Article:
Jeff Vandermeer’s science fiction novel, Annihilation (the first installment of the Southern Reach Trilogy), is about a nether place on earth known as Area X, an uninhabitable region in which nature has gone awry, a place very dangerous to humans. Several expeditions have gone to Area X to try to ascertain what is going on and, also, to try to figure out why Area X is getting bigger, with the potential of encompassing the entire earth. Is it the work of an alien intelligence or is it just nature gone crazy? Many questions remain unanswered.

The main character of Annihilation is without a name. We only know her as “the biologist.” She is telling the story in her first-person voice. Her husband, also nameless, went on the most recent expedition. He was “lost” for almost a year but one day miraculously turned up again and then died right away (or did he?). The biologist is a solitary, brooding person. She signs up to go on the twelfth expedition, realizing that it is almost certainly a decision that will result in her death. She is willing to die, one supposes, for the sake of knowledge.

All the other members of the twelfth expedition are women and they are all without names. We only know them as “the psychologist,” “the anthropologist” and “the surveyor.” They are all business with no bonding or camaraderie among them. Soon they all die freakishly and the biologist is left on her own to try to learn the secrets of Area X, starting with what she calls “the Tower,” a massive cylinder (apparently) implanted in the earth that might be, in fact, a living organism. Stairs lead downward in the Tower and along the wall on the stairs is a peculiar kind of writing that is composed of tiny, hand-shaped living organisms that write words, which the biologist comes to call “the Crawler.” What do the words mean and what intelligence is behind them? The biologist inhales a spore from the writing on the wall that changes her. After the spore, she glows from within and seems impervious to things that might otherwise kill her. Is the alien intelligence (if that’s what it is) protecting her so she might learn the secrets of Area X?

And then there is the lighthouse that is the epicenter of Area X. The biologist journeys to the lighthouse and there discovers the notebooks of all the previous expeditions, including the notebook of her (lost or dead) husband. She comes to a fundamental understanding of what Area X is about and is able to formulate some theories, but still there are many unanswered questions, which will, it is presumed, be answered in books two and three of the Southern Reach Trilogy.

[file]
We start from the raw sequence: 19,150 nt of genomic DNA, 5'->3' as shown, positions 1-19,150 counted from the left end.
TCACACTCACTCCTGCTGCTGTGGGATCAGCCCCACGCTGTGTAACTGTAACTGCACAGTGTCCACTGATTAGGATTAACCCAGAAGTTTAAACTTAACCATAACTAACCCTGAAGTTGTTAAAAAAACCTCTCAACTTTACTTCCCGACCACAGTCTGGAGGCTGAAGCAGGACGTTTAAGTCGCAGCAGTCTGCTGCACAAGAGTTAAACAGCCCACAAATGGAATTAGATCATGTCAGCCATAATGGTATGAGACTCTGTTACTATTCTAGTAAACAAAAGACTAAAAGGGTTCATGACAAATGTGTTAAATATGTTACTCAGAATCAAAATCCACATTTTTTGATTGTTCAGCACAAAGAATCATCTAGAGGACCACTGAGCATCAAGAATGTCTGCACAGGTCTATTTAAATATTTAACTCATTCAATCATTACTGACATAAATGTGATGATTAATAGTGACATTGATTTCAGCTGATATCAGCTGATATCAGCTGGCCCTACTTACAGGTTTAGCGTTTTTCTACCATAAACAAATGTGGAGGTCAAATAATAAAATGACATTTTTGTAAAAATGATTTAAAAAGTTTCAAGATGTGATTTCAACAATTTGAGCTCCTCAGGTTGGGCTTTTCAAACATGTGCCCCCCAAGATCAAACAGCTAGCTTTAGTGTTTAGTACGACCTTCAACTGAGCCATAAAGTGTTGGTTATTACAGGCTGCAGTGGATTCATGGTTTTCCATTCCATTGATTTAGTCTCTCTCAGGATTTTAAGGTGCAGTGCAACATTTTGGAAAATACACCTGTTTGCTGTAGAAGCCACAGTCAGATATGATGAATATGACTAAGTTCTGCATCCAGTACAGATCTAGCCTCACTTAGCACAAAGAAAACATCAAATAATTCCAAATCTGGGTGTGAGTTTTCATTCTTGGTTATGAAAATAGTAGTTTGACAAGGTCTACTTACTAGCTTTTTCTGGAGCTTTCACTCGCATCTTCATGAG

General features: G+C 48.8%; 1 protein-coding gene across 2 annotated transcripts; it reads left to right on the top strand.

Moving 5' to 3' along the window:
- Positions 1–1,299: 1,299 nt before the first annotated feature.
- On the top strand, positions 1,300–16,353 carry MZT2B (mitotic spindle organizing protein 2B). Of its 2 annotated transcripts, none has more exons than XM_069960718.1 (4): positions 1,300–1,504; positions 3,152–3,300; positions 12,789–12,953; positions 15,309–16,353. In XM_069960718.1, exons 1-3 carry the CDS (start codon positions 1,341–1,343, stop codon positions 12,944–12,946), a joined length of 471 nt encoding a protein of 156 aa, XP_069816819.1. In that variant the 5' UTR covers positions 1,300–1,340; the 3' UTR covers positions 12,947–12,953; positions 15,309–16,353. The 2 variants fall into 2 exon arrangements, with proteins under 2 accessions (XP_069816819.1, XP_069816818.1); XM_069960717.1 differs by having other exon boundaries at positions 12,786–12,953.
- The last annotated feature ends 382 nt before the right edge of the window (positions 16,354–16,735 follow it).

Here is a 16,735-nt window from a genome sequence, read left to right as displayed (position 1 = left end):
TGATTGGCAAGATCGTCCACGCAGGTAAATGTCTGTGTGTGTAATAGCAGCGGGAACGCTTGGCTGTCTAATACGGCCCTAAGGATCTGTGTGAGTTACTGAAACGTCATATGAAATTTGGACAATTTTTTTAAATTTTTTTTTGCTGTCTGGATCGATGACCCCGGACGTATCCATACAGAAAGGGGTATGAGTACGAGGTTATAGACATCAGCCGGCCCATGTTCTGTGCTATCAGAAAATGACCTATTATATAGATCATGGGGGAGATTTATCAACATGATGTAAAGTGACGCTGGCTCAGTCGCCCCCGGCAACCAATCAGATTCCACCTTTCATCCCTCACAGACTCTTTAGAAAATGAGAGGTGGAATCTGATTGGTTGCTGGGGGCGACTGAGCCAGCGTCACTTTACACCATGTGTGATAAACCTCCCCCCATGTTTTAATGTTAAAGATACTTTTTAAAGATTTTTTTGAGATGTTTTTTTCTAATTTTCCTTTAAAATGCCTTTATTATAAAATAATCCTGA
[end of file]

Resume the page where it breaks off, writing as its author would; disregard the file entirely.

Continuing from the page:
Annihilation is an imaginative excursion into the unknown in just under two hundred pages. While it’s a little overly descriptive at times for my taste and the middle section seems to drag on a little too long, we can overlook those things in view of the overall fine quality of the writing and of the story itself, which is unlike anything I’ve ever seen or heard of before. We do appreciate originality wherever we can find it.

Copyright © 2018 by Allen Kopp

The Catcher in the Rye ~ A Capsule Book Review

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The Catcher in the Rye ~ A Capsule Book Review by Allen Kopp

J. D. Salinger pulled off something of a miracle when he wrote his 1951 novel The Catcher in the Rye. It’s a book that’s almost universally loved or at least admired. It’s thoroughly readable, undeniably engaging, absolutely compelling, and completely original. Every writer wishes he had written it. It has often been imitated—the sincerest form of flattery—but never duplicated. It has to be one of the best American books of the twentieth century. It’s a small book but it manages, in its scant 235 pages, to create more of an impression with the reader than much more ambitious books of two or three times its length.